Overseeing the early days of computing was Compute! Magazine, properly stylized with an exclamation point. They got their start as The PET Gazette, changing over to Compute as their focus spread into more types of home microcomputers. Compute stuck around as a multi-platform for some time, but ultimately spun off a couple of manufacturer-dedicated magazines. One of these was Compute’s Gazette, whose name harkened back to those PET-exclusive days. It focused on Commodore machines, and would then outlive Compute itself by some years.
The early years of Compute magazine are joyous. They’re filled with esoteric data, geeking out over low-level coding matters, and lots and lots of type-in programs. But it is depressing to me, reading over the early issues, knowing how numbered are its days. This whole genre of computer magazine, that encouraged users to type in programs, that offered coding tips, sometimes even offered add-on disks of software, is now only a memory. We are all poorer for it.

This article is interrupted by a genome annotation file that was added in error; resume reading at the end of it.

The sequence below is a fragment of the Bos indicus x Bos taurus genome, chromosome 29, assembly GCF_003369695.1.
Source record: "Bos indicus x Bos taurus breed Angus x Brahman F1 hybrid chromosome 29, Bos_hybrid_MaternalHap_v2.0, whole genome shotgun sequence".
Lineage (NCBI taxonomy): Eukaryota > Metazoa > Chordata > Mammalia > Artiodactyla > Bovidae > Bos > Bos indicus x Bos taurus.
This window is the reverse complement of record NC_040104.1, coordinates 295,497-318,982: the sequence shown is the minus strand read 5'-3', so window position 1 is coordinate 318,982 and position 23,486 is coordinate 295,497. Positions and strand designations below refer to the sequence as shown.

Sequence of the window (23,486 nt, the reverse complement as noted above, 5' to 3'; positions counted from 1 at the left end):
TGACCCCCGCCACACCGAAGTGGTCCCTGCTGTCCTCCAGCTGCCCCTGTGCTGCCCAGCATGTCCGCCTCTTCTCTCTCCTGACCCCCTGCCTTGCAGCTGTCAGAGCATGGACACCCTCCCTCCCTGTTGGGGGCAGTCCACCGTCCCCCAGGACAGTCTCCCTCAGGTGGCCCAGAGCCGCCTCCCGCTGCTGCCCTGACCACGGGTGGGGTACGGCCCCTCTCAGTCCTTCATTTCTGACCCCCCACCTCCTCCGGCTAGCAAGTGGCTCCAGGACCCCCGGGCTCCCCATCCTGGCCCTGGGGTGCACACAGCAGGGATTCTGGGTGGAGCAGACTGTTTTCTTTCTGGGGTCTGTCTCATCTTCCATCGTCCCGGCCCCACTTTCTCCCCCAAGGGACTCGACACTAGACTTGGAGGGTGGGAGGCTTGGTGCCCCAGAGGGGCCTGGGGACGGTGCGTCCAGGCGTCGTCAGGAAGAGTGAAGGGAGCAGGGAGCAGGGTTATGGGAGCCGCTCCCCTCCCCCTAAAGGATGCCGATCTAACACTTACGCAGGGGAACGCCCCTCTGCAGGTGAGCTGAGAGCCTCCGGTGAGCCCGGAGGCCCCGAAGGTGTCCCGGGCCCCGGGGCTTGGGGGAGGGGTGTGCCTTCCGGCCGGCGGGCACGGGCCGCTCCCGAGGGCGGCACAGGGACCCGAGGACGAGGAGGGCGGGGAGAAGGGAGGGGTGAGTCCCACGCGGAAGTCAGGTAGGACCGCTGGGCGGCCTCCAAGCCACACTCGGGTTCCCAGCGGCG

The writing on the wall for this style of magazine could perhaps be seen as early as September 1982, when Compute published an article about a great new upcoming product from Commodore, the Commodore 64. Not because of the style of the article or anything specific about the computer. Just that, by being so greatly popular, the C64 greatly expanded the magazine’s audience, which would inevitably steer it towards becoming more “mainstream,” which ultimately would be the death knell for a publication like this.
Hope Bellingham at GamesRadar tells us that U.S. Customs wrecked a sealed-in-box copy of Pokemon Yellow valued at over $10,000. I rather disagree with that valuation too. I thought all the misguided young people were losing their money in crypto these days? (Note: GamesRadar is one of those sites that waits until you start reading an article then puts up a blocking box begging you to subscribe. Hint to GamesRadar: NO, and if I were interested in subscribing my generous impulse would have been destroyed by your prompt!)
At the Guardian, the very British-named Oliver Wainwright reviews Super Mario World, not the game but the theme park in California, a part of Universal Studios Hollywood. The verdict: 8/10, good graphics, some replay value. I’ve been in a melancholy frame of mind as of late, so seeing those brightly-painted dioramas makes me wonder what they’ll look like in twenty years, when Universal Studios’ attentions have drifted to another big thing. Nothing ages quite as badly as a happy prop painted in primary colors.